Cyber security report

Cyber risk in 2022:

A 360° view

Dive into some of the biggest developments and trends from the cyber risk world in 2022, with the latest report – produced by the Vulcan Cyber in-house research team, Voyager18.

This report covers the landscape as we know it today, and suggests ways to improve and maintain security posture as we enter 2023.


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From the report

In focus

The cost of a data breach

Organizations aren’t only facing more threats than before, but the cost of a potential breach is higher than it was last year. Incidents racked up a record $4.35 million in cost, while organizations not employing zero trust strategies incurred an even greater loss at $5.14 million.


Moreover, the rapid rise of cloud adoption means that organizations are storing critical data in an environment for which the security frameworks are often still in their infancy. For those with less mature cloud security programs, the cost of a breach was $660,000 more on average.

The vulnerability data nightmare

Data should provide IT security teams with much-needed clarity into their cyber risk landscapes. But information from multiple feeds across an increasing number of attack surfaces has produced an unmanageable backlog of vulnerabilities that may never be fixed.


66% of surveyed practitioners face a backlog of more than 100,000 vulnerabilities. While some won’t have any real impact, many should be immediate concerns – but with so much data to sift through, efficiently prioritizing these vulnerabilities is an uphill struggle.

The rise of AI

Given the considerable challenges IT security teams face in 2022 and beyond, it’s no surprise that there is a growing appetite for machine learning and artificial intelligence in managing cyber risk.

AI would help parse data and efficiently identify patterns and future threats. This reality is widely accepted in the industry, with the majority of respondents to a recent IBM survey considering the use of AI in their security workflows.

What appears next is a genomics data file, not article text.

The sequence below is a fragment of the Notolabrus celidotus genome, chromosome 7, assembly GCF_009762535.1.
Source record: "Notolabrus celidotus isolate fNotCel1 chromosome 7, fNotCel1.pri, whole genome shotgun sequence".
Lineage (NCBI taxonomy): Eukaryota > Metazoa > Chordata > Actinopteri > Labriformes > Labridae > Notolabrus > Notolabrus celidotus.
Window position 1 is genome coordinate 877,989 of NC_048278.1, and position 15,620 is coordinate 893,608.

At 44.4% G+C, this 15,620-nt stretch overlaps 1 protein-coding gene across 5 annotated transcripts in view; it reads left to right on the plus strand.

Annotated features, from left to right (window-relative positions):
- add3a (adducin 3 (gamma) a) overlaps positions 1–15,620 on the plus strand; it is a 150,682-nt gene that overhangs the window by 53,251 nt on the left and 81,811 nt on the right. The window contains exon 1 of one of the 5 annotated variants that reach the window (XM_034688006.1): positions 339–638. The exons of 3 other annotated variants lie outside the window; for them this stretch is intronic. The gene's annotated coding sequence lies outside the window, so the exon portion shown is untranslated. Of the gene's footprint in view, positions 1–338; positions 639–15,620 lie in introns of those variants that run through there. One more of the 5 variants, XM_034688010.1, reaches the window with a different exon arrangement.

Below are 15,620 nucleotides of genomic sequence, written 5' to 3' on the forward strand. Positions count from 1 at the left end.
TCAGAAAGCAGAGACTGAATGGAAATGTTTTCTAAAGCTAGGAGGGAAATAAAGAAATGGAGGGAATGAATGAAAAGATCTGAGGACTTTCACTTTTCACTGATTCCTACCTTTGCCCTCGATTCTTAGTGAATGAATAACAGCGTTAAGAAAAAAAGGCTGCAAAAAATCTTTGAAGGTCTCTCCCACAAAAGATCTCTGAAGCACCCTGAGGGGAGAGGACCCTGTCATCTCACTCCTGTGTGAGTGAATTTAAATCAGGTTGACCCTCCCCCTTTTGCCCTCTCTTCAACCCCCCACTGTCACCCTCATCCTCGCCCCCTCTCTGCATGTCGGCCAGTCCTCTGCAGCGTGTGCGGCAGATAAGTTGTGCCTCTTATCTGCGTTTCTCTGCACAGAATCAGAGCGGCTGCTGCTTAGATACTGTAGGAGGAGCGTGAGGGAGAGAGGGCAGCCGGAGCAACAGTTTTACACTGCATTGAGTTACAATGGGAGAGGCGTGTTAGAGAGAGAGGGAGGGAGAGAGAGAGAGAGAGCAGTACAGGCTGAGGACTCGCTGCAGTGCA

The MITRE ATT&CK mapping project

With backlogs growing, recognizing the common trends tying vulnerabilties together allow IT teams to mitigate risk efficiently. The Voyager18 team mapped CVEs to the MITRE ATT&CK framework in an effort to demystify vulnerability data.


Using MITRE’s own mapping methodology as a basis, the ongoing project combines CVE descriptions, CWE data, CVSS vector information – alongside textual analysis and machine learning processes – to connect relevant attack techniques to each CVE.

More from the report


of zero-day vulnerabilities exploited during the first six months of 2022 were variants of previously patched bugs.


of organizations confirmed that vulnerabilities ranked low should have been more highly prioritized for their business environments.


were impacted by a security incident in their public cloud infrastructure.


of data breach threats in 2022 were the result of negligent employees.

Cyber risk headlines
in 2022

First officers blog

CISA's CVE backtrack, Telegram, and more: first officer's blog - week 1

First officers blog

The new Google bug bounty and more: first officer's blog - week 15

First officers blog

CVE-2021-35587, Meta and more: first officer's blog - week 28

Read the report today

*Data on this page was sourced from IBM, Verizon, Google Project Zero, Check Point, and original research conducted by the Voyager18 team at Vulcan Cyber.

Vulcan Cyber 2022